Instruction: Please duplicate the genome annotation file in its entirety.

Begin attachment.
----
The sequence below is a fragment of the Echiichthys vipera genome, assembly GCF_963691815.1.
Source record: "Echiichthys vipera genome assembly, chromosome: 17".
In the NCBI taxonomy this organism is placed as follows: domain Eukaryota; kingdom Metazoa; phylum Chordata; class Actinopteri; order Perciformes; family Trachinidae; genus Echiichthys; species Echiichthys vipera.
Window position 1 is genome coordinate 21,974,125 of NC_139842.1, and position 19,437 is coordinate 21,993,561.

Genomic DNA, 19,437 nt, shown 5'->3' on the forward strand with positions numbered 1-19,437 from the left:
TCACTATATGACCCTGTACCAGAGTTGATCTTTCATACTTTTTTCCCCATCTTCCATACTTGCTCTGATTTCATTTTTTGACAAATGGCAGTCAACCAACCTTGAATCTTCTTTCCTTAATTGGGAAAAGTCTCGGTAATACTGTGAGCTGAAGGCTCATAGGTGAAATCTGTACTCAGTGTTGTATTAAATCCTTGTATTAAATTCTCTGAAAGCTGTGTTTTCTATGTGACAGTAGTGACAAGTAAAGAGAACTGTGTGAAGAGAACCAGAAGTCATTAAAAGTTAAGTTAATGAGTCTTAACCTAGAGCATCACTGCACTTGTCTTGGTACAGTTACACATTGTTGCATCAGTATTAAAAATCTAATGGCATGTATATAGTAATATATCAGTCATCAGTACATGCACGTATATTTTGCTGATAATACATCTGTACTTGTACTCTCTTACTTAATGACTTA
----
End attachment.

The sequence below is a fragment of the Echiichthys vipera genome, assembly GCF_963691815.1.
Source record: "Echiichthys vipera genome assembly, chromosome: 17".
In the NCBI taxonomy this organism is placed as follows: domain Eukaryota; kingdom Metazoa; phylum Chordata; class Actinopteri; order Perciformes; family Trachinidae; genus Echiichthys; species Echiichthys vipera.
Window position 1 is genome coordinate 21,974,125 of NC_139842.1, and position 19,437 is coordinate 21,993,561.

Genomic DNA, 19,437 nt, shown 5'->3' on the forward strand with positions numbered 1-19,437 from the left:
TCACTATATGACCCTGTACCAGAGTTGATCTTTCATACTTTTTTCCCCATCTTCCATACTTGCTCTGATTTCATTTTTTGACAAATGGCAGTCAACCAACCTTGAATCTTCTTTCCTTAATTGGGAAAAGTCTCGGTAATACTGTGAGCTGAAGGCTCATAGGTGAAATCTGTACTCAGTGTTGTATTAAATCCTTGTATTAAATTCTCTGAAAGCTGTGTTTTCTATGTGACAGTAGTGACAAGTAAAGAGAACTGTGTGAAGAGAACCAGAAGTCATTAAAAGTTAAGTTAATGAGTCTTAACCTAGAGCATCACTGCACTTGTCTTGGTACAGTTACACATTGTTGCATCAGTATTAAAAATCTAATGGCATGTATATAGTAATATATCAGTCATCAGTACATGCACGTATATTTTGCTGATAATACATCTGTACTTGTACTCTCTTACTTAATGACTTA